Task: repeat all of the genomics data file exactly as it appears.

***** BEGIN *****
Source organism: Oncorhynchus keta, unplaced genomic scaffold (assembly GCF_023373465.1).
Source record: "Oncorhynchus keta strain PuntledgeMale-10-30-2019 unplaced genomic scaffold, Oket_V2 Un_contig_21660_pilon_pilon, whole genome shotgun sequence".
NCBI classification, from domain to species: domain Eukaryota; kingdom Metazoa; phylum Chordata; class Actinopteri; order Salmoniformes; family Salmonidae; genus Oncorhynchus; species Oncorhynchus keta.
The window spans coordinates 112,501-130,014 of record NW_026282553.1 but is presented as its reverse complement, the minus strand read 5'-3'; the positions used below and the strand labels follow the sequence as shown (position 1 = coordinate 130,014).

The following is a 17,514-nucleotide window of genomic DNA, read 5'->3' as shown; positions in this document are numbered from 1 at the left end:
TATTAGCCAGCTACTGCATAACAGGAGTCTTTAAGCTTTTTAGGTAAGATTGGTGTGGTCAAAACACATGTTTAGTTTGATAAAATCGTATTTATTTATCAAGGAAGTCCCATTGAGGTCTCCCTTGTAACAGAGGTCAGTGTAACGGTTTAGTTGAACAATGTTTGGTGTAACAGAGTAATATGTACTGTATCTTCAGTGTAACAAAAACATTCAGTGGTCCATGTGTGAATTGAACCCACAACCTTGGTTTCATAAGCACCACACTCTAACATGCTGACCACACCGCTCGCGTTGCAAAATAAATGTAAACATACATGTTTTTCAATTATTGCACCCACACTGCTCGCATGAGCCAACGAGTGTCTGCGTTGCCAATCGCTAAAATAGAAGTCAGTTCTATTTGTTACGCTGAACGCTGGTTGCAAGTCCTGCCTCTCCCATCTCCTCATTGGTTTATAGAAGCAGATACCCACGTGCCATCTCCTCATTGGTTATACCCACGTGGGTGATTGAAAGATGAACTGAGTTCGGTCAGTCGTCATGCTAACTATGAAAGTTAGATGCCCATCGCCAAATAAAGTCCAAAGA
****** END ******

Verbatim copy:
Source organism: Oncorhynchus keta, unplaced genomic scaffold (assembly GCF_023373465.1).
Source record: "Oncorhynchus keta strain PuntledgeMale-10-30-2019 unplaced genomic scaffold, Oket_V2 Un_contig_21660_pilon_pilon, whole genome shotgun sequence".
NCBI classification, from domain to species: domain Eukaryota; kingdom Metazoa; phylum Chordata; class Actinopteri; order Salmoniformes; family Salmonidae; genus Oncorhynchus; species Oncorhynchus keta.
The window spans coordinates 112,501-130,014 of record NW_026282553.1 but is presented as its reverse complement, the minus strand read 5'-3'; the positions used below and the strand labels follow the sequence as shown (position 1 = coordinate 130,014).

The following is a 17,514-nucleotide window of genomic DNA, read 5'->3' as shown; positions in this document are numbered from 1 at the left end:
TATTAGCCAGCTACTGCATAACAGGAGTCTTTAAGCTTTTTAGGTAAGATTGGTGTGGTCAAAACACATGTTTAGTTTGATAAAATCGTATTTATTTATCAAGGAAGTCCCATTGAGGTCTCCCTTGTAACAGAGGTCAGTGTAACGGTTTAGTTGAACAATGTTTGGTGTAACAGAGTAATATGTACTGTATCTTCAGTGTAACAAAAACATTCAGTGGTCCATGTGTGAATTGAACCCACAACCTTGGTTTCATAAGCACCACACTCTAACATGCTGACCACACCGCTCGCGTTGCAAAATAAATGTAAACATACATGTTTTTCAATTATTGCACCCACACTGCTCGCATGAGCCAACGAGTGTCTGCGTTGCCAATCGCTAAAATAGAAGTCAGTTCTATTTGTTACGCTGAACGCTGGTTGCAAGTCCTGCCTCTCCCATCTCCTCATTGGTTTATAGAAGCAGATACCCACGTGCCATCTCCTCATTGGTTATACCCACGTGGGTGATTGAAAGATGAACTGAGTTCGGTCAGTCGTCATGCTAACTATGAAAGTTAGATGCCCATCGCCAAATAAAGTCCAAAGA